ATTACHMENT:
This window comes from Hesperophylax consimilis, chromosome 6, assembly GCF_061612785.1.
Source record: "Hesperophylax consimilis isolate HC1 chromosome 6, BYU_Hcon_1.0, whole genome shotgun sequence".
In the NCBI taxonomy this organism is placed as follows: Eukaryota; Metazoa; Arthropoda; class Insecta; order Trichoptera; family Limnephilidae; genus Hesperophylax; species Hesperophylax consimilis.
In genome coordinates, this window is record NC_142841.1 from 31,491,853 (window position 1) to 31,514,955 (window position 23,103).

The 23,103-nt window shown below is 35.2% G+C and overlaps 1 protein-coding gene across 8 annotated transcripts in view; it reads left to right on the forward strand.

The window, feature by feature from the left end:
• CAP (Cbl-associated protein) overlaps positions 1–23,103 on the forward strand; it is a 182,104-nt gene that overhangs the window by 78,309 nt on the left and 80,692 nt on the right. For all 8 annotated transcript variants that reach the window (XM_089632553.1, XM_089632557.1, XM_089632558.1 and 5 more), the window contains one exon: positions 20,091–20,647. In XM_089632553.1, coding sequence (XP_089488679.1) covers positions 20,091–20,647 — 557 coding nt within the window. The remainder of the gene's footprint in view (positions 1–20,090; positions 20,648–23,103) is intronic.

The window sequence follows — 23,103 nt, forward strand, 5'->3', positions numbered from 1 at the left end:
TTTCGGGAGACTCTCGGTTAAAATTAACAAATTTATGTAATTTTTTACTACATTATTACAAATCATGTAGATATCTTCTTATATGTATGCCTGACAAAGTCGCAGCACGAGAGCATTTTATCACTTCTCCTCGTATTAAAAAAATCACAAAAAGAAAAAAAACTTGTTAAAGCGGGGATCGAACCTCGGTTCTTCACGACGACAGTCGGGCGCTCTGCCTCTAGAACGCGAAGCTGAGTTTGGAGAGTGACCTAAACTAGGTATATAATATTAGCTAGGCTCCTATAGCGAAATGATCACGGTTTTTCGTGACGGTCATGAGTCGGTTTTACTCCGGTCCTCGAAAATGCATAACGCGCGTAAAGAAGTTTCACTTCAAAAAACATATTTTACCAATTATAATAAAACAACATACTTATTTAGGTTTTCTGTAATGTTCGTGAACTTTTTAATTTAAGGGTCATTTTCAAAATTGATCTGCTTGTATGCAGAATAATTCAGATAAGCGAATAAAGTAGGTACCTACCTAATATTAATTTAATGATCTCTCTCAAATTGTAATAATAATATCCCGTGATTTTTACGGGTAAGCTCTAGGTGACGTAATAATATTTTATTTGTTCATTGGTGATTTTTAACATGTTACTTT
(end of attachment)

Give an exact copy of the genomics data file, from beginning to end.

This window comes from Hesperophylax consimilis, chromosome 6, assembly GCF_061612785.1.
Source record: "Hesperophylax consimilis isolate HC1 chromosome 6, BYU_Hcon_1.0, whole genome shotgun sequence".
In the NCBI taxonomy this organism is placed as follows: Eukaryota; Metazoa; Arthropoda; class Insecta; order Trichoptera; family Limnephilidae; genus Hesperophylax; species Hesperophylax consimilis.
In genome coordinates, this window is record NC_142841.1 from 31,491,853 (window position 1) to 31,514,955 (window position 23,103).

The 23,103-nt window shown below is 35.2% G+C and overlaps 1 protein-coding gene across 8 annotated transcripts in view; it reads left to right on the forward strand.

The window, feature by feature from the left end:
• CAP (Cbl-associated protein) overlaps positions 1–23,103 on the forward strand; it is a 182,104-nt gene that overhangs the window by 78,309 nt on the left and 80,692 nt on the right. For all 8 annotated transcript variants that reach the window (XM_089632553.1, XM_089632557.1, XM_089632558.1 and 5 more), the window contains one exon: positions 20,091–20,647. In XM_089632553.1, coding sequence (XP_089488679.1) covers positions 20,091–20,647 — 557 coding nt within the window. The remainder of the gene's footprint in view (positions 1–20,090; positions 20,648–23,103) is intronic.

The window sequence follows — 23,103 nt, forward strand, 5'->3', positions numbered from 1 at the left end:
TTTCGGGAGACTCTCGGTTAAAATTAACAAATTTATGTAATTTTTTACTACATTATTACAAATCATGTAGATATCTTCTTATATGTATGCCTGACAAAGTCGCAGCACGAGAGCATTTTATCACTTCTCCTCGTATTAAAAAAATCACAAAAAGAAAAAAAACTTGTTAAAGCGGGGATCGAACCTCGGTTCTTCACGACGACAGTCGGGCGCTCTGCCTCTAGAACGCGAAGCTGAGTTTGGAGAGTGACCTAAACTAGGTATATAATATTAGCTAGGCTCCTATAGCGAAATGATCACGGTTTTTCGTGACGGTCATGAGTCGGTTTTACTCCGGTCCTCGAAAATGCATAACGCGCGTAAAGAAGTTTCACTTCAAAAAACATATTTTACCAATTATAATAAAACAACATACTTATTTAGGTTTTCTGTAATGTTCGTGAACTTTTTAATTTAAGGGTCATTTTCAAAATTGATCTGCTTGTATGCAGAATAATTCAGATAAGCGAATAAAGTAGGTACCTACCTAATATTAATTTAATGATCTCTCTCAAATTGTAATAATAATATCCCGTGATTTTTACGGGTAAGCTCTAGGTGACGTAATAATATTTTATTTGTTCATTGGTGATTTTTAACATGTTACTTT